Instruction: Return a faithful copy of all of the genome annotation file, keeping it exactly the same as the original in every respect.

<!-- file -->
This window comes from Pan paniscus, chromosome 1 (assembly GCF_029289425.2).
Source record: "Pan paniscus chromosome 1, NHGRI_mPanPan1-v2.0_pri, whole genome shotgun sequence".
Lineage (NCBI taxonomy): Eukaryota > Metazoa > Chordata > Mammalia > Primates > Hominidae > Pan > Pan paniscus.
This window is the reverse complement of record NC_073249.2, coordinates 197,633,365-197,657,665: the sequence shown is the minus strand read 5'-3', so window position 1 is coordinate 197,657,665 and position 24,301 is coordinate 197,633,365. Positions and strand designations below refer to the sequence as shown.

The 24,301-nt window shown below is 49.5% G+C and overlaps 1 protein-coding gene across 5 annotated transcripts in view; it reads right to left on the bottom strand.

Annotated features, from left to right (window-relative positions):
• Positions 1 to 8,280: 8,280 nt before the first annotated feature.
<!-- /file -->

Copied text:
This window comes from Pan paniscus, chromosome 1 (assembly GCF_029289425.2).
Source record: "Pan paniscus chromosome 1, NHGRI_mPanPan1-v2.0_pri, whole genome shotgun sequence".
Lineage (NCBI taxonomy): Eukaryota > Metazoa > Chordata > Mammalia > Primates > Hominidae > Pan > Pan paniscus.
This window is the reverse complement of record NC_073249.2, coordinates 197,633,365-197,657,665: the sequence shown is the minus strand read 5'-3', so window position 1 is coordinate 197,657,665 and position 24,301 is coordinate 197,633,365. Positions and strand designations below refer to the sequence as shown.

The 24,301-nt window shown below is 49.5% G+C and overlaps 1 protein-coding gene across 5 annotated transcripts in view; it reads right to left on the bottom strand.

Annotated features, from left to right (window-relative positions):
• Positions 1 to 8,280: 8,280 nt before the first annotated feature.